there is no hard and fast rule about changing out the water, do it before it becomes too nasty. do you use star san? i use old, discarded star san in my blow-off buckets. that way i don't have to worry about anything in the way crawling up the tube (not that it's a big risk since there is positive pressure from the carboy which is pushing stuff out of the carboy, not into it).

once activity dies down to a dull roar, replace the blow-off with a clean air-lock.

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What hops should I grow? Hop grower's comparison table

Drinking: a belgian pale ale, a belgian imperial stout, an Epic 09.09.09 clone, a brett'ed saison
Carbing: a hop-bursted APA, a citra farmhouse
Fermenting: an abbey ale (to be soured)
Aging: an oud bruin, a BDSA/Dubbel thingy, a soured fruit saison, my "wild oats" brett/sour, a saison with a brett mix added at bottling.
Up next: TBD, probably not brewing again until july.
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Old 01-15-2014, 09:21 PM   #6
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I had the same thing happen to me on my first brew. These were some feedback pointers I got on here:

1. Percentage of fermentable sugars too high(cane, corn, ect...)

2. Wheat beers tend to produce a large Krausen that takes forever to subside.

3. Fermentation Temp was too high. I was unaware that fermentation was exothermic and the temp of the wort is often 8-10 degrees higher than the ambient temperature of the room.

Sounds like you've got some serious fermentation going on! As long as nothing gets sucked back into the beer you should be fine to just wait it out. Anytime I get a really violent fermentation it usually only lasts a few days and then calms back down.

As far as a blow off tube...never used one so I can't help you there. In any case, try lowering the temperature if you can. Fermenting too warm produces esters which ads a whole different level of unintended wierdness.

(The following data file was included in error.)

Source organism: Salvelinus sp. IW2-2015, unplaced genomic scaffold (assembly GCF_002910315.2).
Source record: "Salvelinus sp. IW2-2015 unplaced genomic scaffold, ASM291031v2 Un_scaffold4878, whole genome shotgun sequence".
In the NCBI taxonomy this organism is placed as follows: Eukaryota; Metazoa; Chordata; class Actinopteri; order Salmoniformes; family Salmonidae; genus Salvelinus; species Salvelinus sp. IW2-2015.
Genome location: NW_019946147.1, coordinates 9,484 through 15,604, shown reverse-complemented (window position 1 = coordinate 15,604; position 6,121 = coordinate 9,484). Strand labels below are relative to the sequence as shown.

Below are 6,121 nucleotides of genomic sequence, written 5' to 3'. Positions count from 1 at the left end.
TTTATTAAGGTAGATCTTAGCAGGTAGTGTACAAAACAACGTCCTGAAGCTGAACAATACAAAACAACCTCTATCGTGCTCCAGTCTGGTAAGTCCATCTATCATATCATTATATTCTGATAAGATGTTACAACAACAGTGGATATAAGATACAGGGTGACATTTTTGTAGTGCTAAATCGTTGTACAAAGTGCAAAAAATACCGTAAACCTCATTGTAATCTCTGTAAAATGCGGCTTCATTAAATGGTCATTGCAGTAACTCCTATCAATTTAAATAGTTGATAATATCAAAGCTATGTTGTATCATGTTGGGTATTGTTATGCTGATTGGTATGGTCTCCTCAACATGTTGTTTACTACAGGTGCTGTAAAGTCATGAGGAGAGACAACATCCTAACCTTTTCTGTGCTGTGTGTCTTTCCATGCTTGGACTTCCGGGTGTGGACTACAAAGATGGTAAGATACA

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Old 01-15-2014, 09:28 PM   #7
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OK dont freak out but this is what I did. Because it was such a mess and was still coming out when I took of the airlock, I felt like I didnt have time to remove the blow off tube from my other batch, clean and sanitize...SO, I removed the blow off tube from my 5 gallon batch (which slowed down and was ready for airlock) and simply placed it into the hefeweizen batch. I then placed a cleaned and sanitized airlock back on the 5 gallon batch. Did I make a big booboo? I figured because the tube was cleaned and sanitized before and the bucket was full of water with sanitizer. At the time, I only ha onestep, but now I finally got some Star San and when I cleaned the bucket and tube/airlock, I will use it.

-Sapp

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Old 01-15-2014, 09:29 PM   #8
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Oh and initial gravity reading was 1.061 and inside temp has been stable at 67F.

-Sapp

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Old 01-15-2014, 09:44 PM   #9
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Oh and lastly, I am not worried about suck back because I place my carboys a good foot above the water level in the buckets with sanitized water.

-Sapp

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Old 01-16-2014, 04:55 AM   #10
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using a few drops of Fermcap can help keep krausen under control.

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What hops should I grow? Hop grower's comparison table

Drinking: a belgian pale ale, a belgian imperial stout, an Epic 09.09.09 clone, a brett'ed saison
Carbing: a hop-bursted APA, a citra farmhouse
Fermenting: an abbey ale (to be soured)
Aging: an oud bruin, a BDSA/Dubbel thingy, a soured fruit saison, my "wild oats" brett/sour, a saison with a brett mix added at bottling.
Up next: TBD, probably not brewing again until july.